Chipotle Vs. Jalapeño: PepperScale Showdown

| Last Updated: September 5, 2019 | ,

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Two sides to a coin…

Two of the most heard words in the hot pepper world are chipotle and jalapeño. There are so many products surrounding these two chili types, products that tend to play up their differences. One’s smoky and earthy, the other bright and crisp. Yet, for the pepper scale uninitiated, there’s more similarity than you may first realize. We dive into it all in another PepperScale Showdown.

The heat: Is the chipotle hotter than the jalapeño?

It typically is, but it shares the same ceiling for spiciness. Here’s why: Chipotle peppers are really jalapeños; they’ve just been aged to maturity, dried, and smoked. Chipotle are made from fully-ripened red jalapeño peppers, which leads to the heat difference. As chilies ripen, the amount of capsaicin in them increases as well. Capsaicin is the compound that causes the heat in chilies, so these mature red chilies are going to be tapping out at the upper end of the jalapeño’s Scoville heat range (2,500 to 8,000 Scoville heat units).

What does this mean? You can get jalapeños just as hot as chipotle peppers, but the average overall heat you’ll experience from a crop of chipotle will be higher than from a similar crop of jalapeño.

The look: How different do these chilies appear?

Comparing a fresh chili versus its dried counterpart is like comparing a grape to a raisin. Yes, they have the same roots, but you’d never be able to tell from an immediate glance. Chipotle peppers, being dried, are flat, wrinkly, and dark-hued. Their rusty red coloring and wider appearance (due to the flattening) are what throws people from the jalapeño relation. Most jalapeños are picked green – before maturity – for fresh use.

The taste: How does the chipotle’s flavor differ from an jalapeño?

Here’s the biggest difference of all. Beyond the heat, they really have totally different flavor profiles. The jalapeño has a crisp, bright bite that’s a favorite for eating fresh on salads, sandwiches, and in salsas. It’s a flavor that doesn’t take over a dish, so it’s perfect too for a heat complement in many recipes. Plus, the taste, along with their thick walls, make the jalapeño one of the best stuffing  peppers on the planet. Jalapeño poppers are an appetizer favorite.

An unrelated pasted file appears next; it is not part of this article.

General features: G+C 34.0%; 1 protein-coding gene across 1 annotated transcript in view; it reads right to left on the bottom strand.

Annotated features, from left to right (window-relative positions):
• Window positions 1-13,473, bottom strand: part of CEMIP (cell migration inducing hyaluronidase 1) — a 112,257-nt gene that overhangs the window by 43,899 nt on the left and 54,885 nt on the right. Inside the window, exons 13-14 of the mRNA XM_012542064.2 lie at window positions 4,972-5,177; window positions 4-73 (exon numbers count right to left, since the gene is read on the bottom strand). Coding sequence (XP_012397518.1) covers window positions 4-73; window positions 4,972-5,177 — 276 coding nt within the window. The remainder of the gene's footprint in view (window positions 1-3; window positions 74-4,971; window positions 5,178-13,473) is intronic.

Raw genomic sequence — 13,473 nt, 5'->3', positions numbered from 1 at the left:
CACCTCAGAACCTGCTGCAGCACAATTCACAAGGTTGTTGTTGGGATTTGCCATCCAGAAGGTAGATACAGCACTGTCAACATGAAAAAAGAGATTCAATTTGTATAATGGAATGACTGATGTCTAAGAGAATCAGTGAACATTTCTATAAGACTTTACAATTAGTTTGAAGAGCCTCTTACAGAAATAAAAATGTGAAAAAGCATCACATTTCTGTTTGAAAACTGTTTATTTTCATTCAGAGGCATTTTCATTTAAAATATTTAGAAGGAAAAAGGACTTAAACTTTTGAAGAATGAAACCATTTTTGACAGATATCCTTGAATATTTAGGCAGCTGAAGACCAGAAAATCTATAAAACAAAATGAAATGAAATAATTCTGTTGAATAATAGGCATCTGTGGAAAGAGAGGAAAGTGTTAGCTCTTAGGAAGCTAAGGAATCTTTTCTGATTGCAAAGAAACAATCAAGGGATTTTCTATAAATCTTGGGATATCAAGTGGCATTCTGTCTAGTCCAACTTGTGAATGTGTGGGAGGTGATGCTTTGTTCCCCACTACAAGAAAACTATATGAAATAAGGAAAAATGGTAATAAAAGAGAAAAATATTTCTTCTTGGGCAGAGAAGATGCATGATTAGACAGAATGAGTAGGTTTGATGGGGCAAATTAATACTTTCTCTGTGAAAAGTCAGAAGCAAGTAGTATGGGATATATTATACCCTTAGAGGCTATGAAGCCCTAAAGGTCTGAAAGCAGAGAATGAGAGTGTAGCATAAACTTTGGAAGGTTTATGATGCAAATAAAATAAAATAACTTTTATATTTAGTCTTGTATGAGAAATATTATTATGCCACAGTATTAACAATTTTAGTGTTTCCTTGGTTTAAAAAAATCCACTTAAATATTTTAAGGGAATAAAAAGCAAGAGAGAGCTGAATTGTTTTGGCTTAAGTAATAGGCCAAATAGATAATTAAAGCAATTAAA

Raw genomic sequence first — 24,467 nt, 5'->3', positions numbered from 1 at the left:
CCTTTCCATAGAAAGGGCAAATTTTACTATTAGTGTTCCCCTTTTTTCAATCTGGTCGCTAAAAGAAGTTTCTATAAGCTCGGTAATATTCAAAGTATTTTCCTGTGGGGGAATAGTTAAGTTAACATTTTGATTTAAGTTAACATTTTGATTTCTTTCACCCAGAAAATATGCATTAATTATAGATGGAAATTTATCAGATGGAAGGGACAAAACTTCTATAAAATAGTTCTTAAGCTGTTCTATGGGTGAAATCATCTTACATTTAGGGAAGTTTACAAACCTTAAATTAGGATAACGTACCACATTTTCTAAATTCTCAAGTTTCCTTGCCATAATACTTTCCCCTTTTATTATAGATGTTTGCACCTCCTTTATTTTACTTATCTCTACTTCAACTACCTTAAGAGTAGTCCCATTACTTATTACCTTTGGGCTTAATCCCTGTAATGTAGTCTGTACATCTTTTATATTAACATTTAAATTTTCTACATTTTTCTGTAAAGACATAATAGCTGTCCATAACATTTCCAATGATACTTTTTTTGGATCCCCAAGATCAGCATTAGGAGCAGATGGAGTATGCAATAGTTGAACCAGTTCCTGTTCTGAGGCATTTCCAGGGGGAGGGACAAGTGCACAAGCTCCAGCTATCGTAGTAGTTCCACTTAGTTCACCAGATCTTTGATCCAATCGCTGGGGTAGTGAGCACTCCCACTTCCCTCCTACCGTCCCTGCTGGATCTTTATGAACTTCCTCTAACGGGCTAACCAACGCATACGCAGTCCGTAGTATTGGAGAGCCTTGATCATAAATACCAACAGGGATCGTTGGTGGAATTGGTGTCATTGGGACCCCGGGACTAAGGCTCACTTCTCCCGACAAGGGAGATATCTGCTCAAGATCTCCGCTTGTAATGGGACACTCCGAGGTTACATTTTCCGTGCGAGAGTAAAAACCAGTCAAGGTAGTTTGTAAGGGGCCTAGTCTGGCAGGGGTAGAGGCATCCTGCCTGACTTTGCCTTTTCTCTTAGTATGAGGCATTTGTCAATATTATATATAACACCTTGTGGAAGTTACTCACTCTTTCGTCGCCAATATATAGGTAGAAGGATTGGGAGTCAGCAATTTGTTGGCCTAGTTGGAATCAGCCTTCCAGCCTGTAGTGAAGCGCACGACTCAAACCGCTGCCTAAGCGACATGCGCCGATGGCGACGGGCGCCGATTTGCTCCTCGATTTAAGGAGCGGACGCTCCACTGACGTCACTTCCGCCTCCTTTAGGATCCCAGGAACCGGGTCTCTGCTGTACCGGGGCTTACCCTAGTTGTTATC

Chipotle is a different world, yet just as tasty. It’s bold, smoky, and earthy. It’s a flavor meant for barbecue, savory sauces, and hearty meals. This is the kind of  flavor profile that’ll take over a meal if you’re not careful, but when used just right it can turn an average dish into something amazing.

Can you find them at grocers or gourmet stores?

Jalapeños own a lot of grocery real estate. They are becoming a staple of the fresh produce aisle, as well as a common ingredient in many grocery-carried hot sauces and salsas. It’s a heat most everyone can enjoy. Pickled jalapeños are available in many supermarkets, too, in the same area you’d find regular pickles.

Whole chipotle chilies are not something you’ll find at most supermarkets, though you can pick it up Mexican specialty stores and online. But that’s not to say that chipotle is not a common sight along the aisles. Chipotle in adobo sauce is a very popular ingredient for many international recipes. Plus, chipotle’s smokiness makes it a very popular hot sauce and salsa chili, for instance Tabasco’s Chipotle Hot Sauce. Barbecue sauces and dry rubs, too, love to mix in the smoky heat of the chipotle.

Does the chipotle do well as a jalapeño substitute? Or vice versa?

So similar, and yet so different – that’s the world of these two chili types. While they are the same pepper, the chipotle and jalapeño don’t make good substitutions for one another. There’s too much flavor difference. There are plenty of jalapeño substitutes and chipotle substitutes out there, though, and many are very easy to find.

2 thoughts on “Chipotle Vs. Jalapeño: PepperScale Showdown”

    • Hi Jeff – you can absolutely smoke green jalapeños. To my knowledge, they’d just be called “smoked jalapeños”. Chipotle specifically refers to the fully ripened red jalapeño, though, when smoked and dried.

      Reply

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